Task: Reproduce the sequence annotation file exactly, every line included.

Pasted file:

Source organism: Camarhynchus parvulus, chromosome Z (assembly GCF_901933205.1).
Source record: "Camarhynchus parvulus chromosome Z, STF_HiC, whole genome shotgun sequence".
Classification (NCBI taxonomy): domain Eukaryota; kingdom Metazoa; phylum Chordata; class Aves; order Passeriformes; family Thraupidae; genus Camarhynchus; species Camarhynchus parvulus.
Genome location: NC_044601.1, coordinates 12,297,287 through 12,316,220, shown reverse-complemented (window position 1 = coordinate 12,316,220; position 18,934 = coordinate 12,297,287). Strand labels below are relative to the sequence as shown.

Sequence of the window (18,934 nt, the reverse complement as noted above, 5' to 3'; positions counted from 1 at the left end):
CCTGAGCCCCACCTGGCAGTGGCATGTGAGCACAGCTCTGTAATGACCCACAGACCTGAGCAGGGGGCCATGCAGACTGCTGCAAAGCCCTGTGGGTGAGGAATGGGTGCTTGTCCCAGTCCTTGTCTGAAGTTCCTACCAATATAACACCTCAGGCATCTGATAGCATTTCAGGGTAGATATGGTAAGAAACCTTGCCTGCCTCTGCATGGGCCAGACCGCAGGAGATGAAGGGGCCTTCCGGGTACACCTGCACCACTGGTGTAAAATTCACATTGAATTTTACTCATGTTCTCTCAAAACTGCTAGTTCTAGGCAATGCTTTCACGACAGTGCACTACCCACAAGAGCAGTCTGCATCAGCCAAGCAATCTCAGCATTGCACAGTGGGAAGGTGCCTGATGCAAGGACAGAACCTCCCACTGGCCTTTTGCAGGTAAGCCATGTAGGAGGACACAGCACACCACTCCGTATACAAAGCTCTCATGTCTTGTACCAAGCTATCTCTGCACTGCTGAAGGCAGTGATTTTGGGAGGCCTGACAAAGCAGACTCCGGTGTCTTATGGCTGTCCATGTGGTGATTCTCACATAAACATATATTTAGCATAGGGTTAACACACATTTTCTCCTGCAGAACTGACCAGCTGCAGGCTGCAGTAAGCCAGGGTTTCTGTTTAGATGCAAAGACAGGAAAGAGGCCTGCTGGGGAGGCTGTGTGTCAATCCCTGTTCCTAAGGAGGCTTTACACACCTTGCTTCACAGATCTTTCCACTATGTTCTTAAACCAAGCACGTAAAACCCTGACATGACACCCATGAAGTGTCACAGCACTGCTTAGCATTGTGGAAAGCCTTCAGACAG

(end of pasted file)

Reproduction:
Source organism: Camarhynchus parvulus, chromosome Z (assembly GCF_901933205.1).
Source record: "Camarhynchus parvulus chromosome Z, STF_HiC, whole genome shotgun sequence".
Classification (NCBI taxonomy): domain Eukaryota; kingdom Metazoa; phylum Chordata; class Aves; order Passeriformes; family Thraupidae; genus Camarhynchus; species Camarhynchus parvulus.
Genome location: NC_044601.1, coordinates 12,297,287 through 12,316,220, shown reverse-complemented (window position 1 = coordinate 12,316,220; position 18,934 = coordinate 12,297,287). Strand labels below are relative to the sequence as shown.

Sequence of the window (18,934 nt, the reverse complement as noted above, 5' to 3'; positions counted from 1 at the left end):
CCTGAGCCCCACCTGGCAGTGGCATGTGAGCACAGCTCTGTAATGACCCACAGACCTGAGCAGGGGGCCATGCAGACTGCTGCAAAGCCCTGTGGGTGAGGAATGGGTGCTTGTCCCAGTCCTTGTCTGAAGTTCCTACCAATATAACACCTCAGGCATCTGATAGCATTTCAGGGTAGATATGGTAAGAAACCTTGCCTGCCTCTGCATGGGCCAGACCGCAGGAGATGAAGGGGCCTTCCGGGTACACCTGCACCACTGGTGTAAAATTCACATTGAATTTTACTCATGTTCTCTCAAAACTGCTAGTTCTAGGCAATGCTTTCACGACAGTGCACTACCCACAAGAGCAGTCTGCATCAGCCAAGCAATCTCAGCATTGCACAGTGGGAAGGTGCCTGATGCAAGGACAGAACCTCCCACTGGCCTTTTGCAGGTAAGCCATGTAGGAGGACACAGCACACCACTCCGTATACAAAGCTCTCATGTCTTGTACCAAGCTATCTCTGCACTGCTGAAGGCAGTGATTTTGGGAGGCCTGACAAAGCAGACTCCGGTGTCTTATGGCTGTCCATGTGGTGATTCTCACATAAACATATATTTAGCATAGGGTTAACACACATTTTCTCCTGCAGAACTGACCAGCTGCAGGCTGCAGTAAGCCAGGGTTTCTGTTTAGATGCAAAGACAGGAAAGAGGCCTGCTGGGGAGGCTGTGTGTCAATCCCTGTTCCTAAGGAGGCTTTACACACCTTGCTTCACAGATCTTTCCACTATGTTCTTAAACCAAGCACGTAAAACCCTGACATGACACCCATGAAGTGTCACAGCACTGCTTAGCATTGTGGAAAGCCTTCAGACAG